Death of an Indie Press
I've been cogitating this blog post for a few weeks now. It's not an easy one to write. It's quite mean, in some ways. Perhaps that really means truthful. Either way, here it is. Truth bombs incoming...
I made the decision to close my tiny indie press Louise Walters Books, in June this year. In the end, it was an easy decision to make, in many ways. Eventually you have to stop doing the thing that's hurting you. In my case, banging my head against a very hard and unforgiving brick wall. Or should I say a glass ceiling... perhaps even a class ceiling. Whatever it was, it was hurting, and I had to stop it.
I started my press in 2017 with a great deal of naive optimism. I think you must have naivety and optimism to even think about running an indie press. I knew what I was looking to publish - literary and intelligent fiction, with something to say. My watchword was talent. I was looking for talented writers, and they weren't difficult to find. There are tons of them out there. Many can't get agents, or book deals with the big publishers. So they turn to the indie presses...
And right away there is the first of many misconceptions in the wider publishing world: that the indies mop up the Big Publishers' cast-offs. Not so. The false assumption is that big corporate publishing is a meritocracy. It is not. If there is a meritocracy in publishing, it's the indies that operate it. Not the big guys. They are just out for maximum profit and will publish anything, anything AT ALL, if they think it will make money. Hence the celebrity books, the ghost-written stuff, the endless piles of shitty formulaic books so beloved of Waterstones, and a fair few indie bookshops too. Books that no self-respecting indie press would touch with a barge pole. It's not snobbery. Far from it. It's a desire for quality, the drive to make a difference, wanting to publish great writers who deserve to be published. Talent.
Anyway, soapbox rant over. It's 2017, I'm turning 50, I have a small entrepreneurial streak, and 20 grand to spend. I want to run my own publishing company. I brought out a couple of my own books as practice runs, and off I went. It was fantastic! Picking which books to publish, making announcements (we were in The Bookseller, don't you know) and then the best part: editing. Working with such a talented bunch of authors was incredible. Editing my seven authors at LWB will always be one of my life's great privileges.
I set up my own website, which did not come easy to a technophobe like me. I went to the London Book Fair. My first few books didn't do much sales-wise. They also didn't get reviewed. (Despite printing 100 proof copies and posting them out here, there, and everywhere. It wasn't cheap. I eventually had to stop doing that.) Book bloggers were fantastic though. Great people, book bloggers, giving so much of their time and enthusiasm.
With huge excitement I entered as many prizes as I could with all my eligible titles. I knew a prize shortlisting was realistically going to be the only way I could break through. (Waterstones refused to stock any of my books. I understand it. They only have so much shelf space. But does quite so much of it have to be devoted to the big publishers?) One major literary prize, and I won't embarrass them by specifying which one, got back to me to ask if I was a legitimate publisher. Did I pay to publish the books? Were they print-on-demand? E-book only? (I had read the rules before entering.) I replied with great politeness, in the face of great condescension, but perhaps I should have just told them to fuck off? The outcome would have been the same: the brilliant book I entered, Diana Cambridge's Don't Think a Single Thought, wasn't long listed. I entered it into several prizes, and sadly it got nowhere. It deserved to be huge, piled high on tables in Waterstones across the land. It would have sold like hot cakes. This is the inescapable frustration with running an indie press. You have vision, but nobody else can - or cares to - see it.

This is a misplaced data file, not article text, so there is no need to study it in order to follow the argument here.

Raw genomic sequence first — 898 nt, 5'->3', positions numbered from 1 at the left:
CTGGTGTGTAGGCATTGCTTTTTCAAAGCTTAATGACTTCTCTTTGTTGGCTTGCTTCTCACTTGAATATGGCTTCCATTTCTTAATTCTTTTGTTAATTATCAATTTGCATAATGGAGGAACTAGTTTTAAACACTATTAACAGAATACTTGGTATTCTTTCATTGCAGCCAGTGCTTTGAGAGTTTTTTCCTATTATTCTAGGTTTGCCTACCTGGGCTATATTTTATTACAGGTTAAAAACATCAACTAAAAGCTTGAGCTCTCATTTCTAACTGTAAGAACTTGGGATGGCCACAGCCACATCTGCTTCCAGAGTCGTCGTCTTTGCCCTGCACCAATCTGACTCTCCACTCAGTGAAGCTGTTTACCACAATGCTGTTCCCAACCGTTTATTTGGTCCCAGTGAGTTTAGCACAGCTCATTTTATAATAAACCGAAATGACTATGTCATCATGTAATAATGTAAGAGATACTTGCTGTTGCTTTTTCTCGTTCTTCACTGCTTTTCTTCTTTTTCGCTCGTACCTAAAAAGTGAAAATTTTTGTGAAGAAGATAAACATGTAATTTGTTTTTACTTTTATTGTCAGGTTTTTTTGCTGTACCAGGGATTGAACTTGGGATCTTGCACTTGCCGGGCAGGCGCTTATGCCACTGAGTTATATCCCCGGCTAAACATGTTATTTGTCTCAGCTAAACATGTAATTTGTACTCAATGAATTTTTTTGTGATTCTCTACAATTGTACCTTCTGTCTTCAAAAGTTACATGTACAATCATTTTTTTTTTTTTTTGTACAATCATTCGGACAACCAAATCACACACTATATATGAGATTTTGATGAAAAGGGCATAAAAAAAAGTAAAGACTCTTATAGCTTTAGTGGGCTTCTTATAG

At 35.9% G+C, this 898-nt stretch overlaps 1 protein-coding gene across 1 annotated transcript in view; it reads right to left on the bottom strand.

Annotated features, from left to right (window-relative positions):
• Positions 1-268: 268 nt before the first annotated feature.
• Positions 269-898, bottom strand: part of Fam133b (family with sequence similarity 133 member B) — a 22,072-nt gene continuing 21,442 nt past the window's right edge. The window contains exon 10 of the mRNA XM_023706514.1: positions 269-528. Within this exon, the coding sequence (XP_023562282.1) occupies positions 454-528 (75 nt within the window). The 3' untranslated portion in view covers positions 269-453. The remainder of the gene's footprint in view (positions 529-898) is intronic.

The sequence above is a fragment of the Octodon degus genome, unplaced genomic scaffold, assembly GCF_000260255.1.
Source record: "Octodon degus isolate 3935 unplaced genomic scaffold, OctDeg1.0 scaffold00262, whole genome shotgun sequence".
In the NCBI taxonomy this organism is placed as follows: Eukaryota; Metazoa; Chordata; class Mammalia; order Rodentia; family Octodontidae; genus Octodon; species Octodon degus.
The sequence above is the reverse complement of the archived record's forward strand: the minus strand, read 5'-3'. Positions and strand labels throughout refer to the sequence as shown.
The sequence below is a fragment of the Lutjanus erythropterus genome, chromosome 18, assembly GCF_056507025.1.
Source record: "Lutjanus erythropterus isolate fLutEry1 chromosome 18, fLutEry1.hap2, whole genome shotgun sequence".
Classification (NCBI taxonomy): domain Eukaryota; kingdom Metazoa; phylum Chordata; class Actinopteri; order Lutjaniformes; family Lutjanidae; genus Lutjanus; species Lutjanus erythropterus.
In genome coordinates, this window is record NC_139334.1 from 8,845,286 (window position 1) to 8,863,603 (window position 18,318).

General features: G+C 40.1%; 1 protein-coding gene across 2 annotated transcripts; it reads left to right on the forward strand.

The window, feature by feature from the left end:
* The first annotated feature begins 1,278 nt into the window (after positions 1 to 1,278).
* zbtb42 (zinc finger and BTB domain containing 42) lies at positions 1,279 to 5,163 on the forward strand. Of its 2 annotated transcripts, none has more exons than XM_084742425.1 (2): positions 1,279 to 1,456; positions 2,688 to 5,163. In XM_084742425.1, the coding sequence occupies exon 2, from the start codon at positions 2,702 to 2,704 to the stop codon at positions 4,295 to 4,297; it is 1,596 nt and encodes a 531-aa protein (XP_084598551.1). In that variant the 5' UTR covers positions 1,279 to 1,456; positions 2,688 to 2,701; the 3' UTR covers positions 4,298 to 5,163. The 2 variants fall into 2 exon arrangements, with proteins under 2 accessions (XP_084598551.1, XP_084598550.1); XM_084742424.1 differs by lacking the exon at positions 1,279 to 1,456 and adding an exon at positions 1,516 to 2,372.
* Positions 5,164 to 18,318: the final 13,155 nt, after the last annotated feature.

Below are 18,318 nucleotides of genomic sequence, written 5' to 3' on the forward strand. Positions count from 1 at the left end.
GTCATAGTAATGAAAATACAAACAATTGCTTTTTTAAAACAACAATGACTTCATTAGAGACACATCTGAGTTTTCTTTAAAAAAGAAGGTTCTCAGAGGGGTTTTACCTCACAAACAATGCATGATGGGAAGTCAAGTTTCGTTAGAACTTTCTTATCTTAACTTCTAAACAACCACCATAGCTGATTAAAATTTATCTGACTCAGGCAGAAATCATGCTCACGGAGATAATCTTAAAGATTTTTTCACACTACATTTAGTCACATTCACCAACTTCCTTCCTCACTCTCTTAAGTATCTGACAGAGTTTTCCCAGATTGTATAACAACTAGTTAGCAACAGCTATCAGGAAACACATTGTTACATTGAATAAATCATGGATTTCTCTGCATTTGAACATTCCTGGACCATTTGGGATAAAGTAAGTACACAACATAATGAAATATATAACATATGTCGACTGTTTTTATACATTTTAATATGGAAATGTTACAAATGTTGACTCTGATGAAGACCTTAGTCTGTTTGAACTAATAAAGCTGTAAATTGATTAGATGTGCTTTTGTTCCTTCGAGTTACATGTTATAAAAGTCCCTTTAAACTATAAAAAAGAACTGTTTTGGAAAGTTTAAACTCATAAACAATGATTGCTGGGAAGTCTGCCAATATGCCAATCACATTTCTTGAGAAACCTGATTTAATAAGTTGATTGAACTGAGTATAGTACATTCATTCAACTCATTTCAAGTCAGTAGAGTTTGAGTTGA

Bookshops. Oh, bookshops! Some were absolutely brilliant, and stocked my books, and promoted them, gave me advice... Blackwells in Oxford, Mostly Books in Abingdon, Book Corner in Saltburn-by-the-Sea, are just three who were very kind to me and my press. Some individual Waterstones shops also carried some of my titles. I won't ever forget the support some bookshops gave. Sadly, too many others didn't want to know. My particular favourite was one who I shall not name, to save their blushes. I got talking, while I was shopping there one day. In those still-optimistic days, I carried a couple of my titles around with me wherever I went. I showed the bookshop owner one of my books. They almost recoiled in horror. They didn't touch it. Flustered, they asked me to e-mail them. Which I did. They never replied. Genuinely, to this day, I still think they misunderstood and couldn't grasp that I was bona fide publisher. I think they thought I was that horror of horrors, a self-published author. Which I am. But it wasn't one of my books I was trying to show them. (It was Helen Kitson's The Last Words of Madeleine Anderson. A fine novel by a fine writer.) But bona fide publishers perhaps don't show up in little indie bookshops, chat, buy books (yes, I bought books from them that day). Publishers are in London, and they are posh, and elite, and unseen, and they are the actual publishers. Not common upstarts like me.